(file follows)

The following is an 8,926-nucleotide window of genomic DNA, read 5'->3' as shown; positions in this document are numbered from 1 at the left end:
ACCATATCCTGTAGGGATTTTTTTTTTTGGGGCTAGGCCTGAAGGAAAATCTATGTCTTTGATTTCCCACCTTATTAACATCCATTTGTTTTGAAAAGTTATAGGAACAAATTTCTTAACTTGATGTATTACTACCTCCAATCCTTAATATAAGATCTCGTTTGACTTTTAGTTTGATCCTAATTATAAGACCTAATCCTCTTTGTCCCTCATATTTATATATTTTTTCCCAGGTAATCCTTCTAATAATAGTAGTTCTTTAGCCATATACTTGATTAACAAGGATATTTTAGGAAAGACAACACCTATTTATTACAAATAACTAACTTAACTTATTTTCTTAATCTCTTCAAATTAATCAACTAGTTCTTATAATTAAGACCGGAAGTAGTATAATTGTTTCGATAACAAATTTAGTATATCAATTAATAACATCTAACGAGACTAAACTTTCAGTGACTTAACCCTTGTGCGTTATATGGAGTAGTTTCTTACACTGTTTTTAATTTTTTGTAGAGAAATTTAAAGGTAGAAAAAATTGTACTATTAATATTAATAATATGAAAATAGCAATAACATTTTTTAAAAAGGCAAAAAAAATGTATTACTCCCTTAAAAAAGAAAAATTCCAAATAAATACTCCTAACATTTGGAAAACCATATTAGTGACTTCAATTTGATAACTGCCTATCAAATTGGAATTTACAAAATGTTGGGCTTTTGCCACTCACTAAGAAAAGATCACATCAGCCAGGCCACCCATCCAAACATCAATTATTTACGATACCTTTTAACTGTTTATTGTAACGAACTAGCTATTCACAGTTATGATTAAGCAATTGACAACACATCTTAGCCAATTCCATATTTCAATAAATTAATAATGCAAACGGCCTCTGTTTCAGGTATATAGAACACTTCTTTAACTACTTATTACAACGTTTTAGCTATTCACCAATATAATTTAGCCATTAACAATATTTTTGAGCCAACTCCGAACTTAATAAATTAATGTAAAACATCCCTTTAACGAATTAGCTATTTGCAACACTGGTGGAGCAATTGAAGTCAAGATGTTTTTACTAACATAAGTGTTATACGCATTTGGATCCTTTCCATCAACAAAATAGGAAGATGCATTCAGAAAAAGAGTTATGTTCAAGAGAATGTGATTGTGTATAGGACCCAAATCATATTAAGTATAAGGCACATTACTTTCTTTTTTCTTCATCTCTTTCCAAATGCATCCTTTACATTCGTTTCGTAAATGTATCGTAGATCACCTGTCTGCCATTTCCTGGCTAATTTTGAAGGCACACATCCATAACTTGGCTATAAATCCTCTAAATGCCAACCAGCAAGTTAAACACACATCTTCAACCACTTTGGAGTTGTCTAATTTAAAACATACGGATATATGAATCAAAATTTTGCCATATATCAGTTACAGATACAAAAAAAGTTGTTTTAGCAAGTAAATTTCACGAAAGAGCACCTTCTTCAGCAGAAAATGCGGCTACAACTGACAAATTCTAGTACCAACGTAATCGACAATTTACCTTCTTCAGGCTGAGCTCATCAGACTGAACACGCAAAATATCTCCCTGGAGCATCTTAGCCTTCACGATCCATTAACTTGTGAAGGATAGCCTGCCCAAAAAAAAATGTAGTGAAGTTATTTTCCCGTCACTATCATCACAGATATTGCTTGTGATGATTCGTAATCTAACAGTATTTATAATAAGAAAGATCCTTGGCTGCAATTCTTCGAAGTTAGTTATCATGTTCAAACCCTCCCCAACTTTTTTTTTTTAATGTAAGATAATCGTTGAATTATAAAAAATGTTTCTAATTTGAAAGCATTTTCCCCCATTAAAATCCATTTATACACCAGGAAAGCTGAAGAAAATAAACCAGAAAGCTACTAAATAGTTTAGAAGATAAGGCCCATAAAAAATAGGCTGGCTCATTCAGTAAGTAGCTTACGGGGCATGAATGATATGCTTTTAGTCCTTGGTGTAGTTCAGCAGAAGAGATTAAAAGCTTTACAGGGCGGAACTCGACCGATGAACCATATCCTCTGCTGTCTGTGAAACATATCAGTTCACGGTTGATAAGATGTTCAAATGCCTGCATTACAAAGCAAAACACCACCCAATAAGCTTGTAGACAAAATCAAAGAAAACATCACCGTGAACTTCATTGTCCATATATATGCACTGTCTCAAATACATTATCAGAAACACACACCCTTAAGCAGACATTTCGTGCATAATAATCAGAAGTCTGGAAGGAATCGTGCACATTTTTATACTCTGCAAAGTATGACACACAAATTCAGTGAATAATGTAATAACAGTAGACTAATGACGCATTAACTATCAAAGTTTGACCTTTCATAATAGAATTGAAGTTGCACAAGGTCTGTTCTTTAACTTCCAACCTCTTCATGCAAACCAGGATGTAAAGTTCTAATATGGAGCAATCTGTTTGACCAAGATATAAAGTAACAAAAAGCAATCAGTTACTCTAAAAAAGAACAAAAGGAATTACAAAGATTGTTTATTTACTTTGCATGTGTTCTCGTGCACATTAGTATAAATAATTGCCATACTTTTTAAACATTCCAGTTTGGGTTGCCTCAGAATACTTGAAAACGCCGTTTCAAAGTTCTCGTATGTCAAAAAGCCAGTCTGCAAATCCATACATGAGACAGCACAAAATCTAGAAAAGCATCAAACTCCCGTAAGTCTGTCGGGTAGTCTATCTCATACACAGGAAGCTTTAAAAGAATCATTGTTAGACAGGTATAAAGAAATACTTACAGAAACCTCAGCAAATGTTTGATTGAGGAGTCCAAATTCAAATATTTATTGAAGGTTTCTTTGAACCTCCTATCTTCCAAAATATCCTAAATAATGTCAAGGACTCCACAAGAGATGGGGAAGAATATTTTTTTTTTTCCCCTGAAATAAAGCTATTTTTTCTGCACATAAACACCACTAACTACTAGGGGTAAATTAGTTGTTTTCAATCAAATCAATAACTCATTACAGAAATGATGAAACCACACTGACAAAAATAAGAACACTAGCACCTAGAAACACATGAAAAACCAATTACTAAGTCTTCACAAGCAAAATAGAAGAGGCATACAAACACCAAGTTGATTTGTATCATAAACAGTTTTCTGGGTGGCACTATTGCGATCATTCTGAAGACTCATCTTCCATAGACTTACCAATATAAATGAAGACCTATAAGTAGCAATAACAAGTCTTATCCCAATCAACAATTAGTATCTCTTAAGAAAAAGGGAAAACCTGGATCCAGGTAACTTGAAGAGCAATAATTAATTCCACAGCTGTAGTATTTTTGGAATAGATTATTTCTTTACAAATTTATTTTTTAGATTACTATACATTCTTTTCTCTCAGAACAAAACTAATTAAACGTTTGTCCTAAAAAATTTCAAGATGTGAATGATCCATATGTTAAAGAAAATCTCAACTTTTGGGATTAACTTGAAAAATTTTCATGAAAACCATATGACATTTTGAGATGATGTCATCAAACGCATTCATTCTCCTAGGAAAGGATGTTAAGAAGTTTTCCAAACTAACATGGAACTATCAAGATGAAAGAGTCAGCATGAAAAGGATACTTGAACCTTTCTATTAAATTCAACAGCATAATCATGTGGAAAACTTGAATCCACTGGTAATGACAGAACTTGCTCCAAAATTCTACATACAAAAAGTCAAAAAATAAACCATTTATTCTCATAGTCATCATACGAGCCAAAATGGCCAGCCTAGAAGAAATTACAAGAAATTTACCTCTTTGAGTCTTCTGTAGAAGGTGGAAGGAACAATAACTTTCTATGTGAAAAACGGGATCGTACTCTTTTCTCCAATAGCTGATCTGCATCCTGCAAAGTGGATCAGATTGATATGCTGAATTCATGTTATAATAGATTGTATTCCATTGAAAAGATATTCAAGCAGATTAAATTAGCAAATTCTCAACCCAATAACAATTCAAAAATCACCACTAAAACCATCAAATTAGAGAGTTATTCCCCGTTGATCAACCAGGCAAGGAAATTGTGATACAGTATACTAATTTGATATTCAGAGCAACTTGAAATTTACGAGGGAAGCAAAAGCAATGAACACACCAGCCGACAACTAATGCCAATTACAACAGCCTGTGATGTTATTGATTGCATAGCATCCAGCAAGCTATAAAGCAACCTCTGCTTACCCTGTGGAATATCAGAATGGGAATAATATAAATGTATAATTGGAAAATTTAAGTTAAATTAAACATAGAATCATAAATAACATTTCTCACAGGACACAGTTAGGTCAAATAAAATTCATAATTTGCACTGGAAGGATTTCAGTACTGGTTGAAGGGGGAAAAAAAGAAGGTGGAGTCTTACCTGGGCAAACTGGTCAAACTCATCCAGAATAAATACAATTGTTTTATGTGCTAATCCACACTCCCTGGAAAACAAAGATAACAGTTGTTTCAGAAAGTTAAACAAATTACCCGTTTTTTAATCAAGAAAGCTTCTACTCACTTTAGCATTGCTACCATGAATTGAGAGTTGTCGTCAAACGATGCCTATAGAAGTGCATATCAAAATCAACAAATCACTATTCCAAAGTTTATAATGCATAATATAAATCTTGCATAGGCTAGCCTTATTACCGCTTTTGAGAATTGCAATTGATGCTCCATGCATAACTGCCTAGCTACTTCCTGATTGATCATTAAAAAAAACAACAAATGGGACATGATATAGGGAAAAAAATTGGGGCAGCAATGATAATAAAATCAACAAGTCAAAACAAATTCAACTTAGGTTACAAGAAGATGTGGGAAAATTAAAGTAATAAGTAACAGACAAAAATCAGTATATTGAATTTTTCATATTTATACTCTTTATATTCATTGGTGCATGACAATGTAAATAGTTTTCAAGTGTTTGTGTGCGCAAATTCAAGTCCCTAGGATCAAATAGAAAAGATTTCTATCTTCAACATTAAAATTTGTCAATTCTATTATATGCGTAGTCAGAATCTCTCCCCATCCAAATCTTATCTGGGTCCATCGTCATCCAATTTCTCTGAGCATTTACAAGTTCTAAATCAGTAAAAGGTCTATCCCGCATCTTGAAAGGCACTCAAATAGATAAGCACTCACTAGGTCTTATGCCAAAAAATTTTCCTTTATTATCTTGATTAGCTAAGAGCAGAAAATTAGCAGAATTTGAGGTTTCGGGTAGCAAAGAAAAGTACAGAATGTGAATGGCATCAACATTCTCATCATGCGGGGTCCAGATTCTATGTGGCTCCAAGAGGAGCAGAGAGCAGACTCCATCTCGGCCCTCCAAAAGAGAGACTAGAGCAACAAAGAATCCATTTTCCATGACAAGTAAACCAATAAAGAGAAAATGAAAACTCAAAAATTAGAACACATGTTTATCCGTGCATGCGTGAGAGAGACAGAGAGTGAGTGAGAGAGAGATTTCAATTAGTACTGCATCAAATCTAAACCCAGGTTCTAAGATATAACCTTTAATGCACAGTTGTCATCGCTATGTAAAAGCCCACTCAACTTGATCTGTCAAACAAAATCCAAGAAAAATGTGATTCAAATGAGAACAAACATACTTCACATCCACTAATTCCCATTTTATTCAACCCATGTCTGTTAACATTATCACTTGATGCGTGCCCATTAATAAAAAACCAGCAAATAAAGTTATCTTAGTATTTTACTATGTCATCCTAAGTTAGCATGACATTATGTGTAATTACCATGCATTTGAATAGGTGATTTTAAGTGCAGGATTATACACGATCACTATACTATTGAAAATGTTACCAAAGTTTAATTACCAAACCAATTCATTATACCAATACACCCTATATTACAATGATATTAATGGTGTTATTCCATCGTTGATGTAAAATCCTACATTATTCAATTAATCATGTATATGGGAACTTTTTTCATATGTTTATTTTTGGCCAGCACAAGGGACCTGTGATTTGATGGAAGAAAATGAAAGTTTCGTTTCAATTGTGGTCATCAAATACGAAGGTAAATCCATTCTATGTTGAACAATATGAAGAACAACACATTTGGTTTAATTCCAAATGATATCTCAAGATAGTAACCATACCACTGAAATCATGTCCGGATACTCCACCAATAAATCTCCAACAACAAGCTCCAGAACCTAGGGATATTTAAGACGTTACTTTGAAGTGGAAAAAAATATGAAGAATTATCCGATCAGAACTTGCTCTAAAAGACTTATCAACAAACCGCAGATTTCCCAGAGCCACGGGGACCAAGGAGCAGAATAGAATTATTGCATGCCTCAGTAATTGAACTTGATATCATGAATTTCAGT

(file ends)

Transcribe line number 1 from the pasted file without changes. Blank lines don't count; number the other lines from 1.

The following is an 8,926-nucleotide window of genomic DNA, read 5'->3' as shown; positions in this document are numbered from 1 at the left end: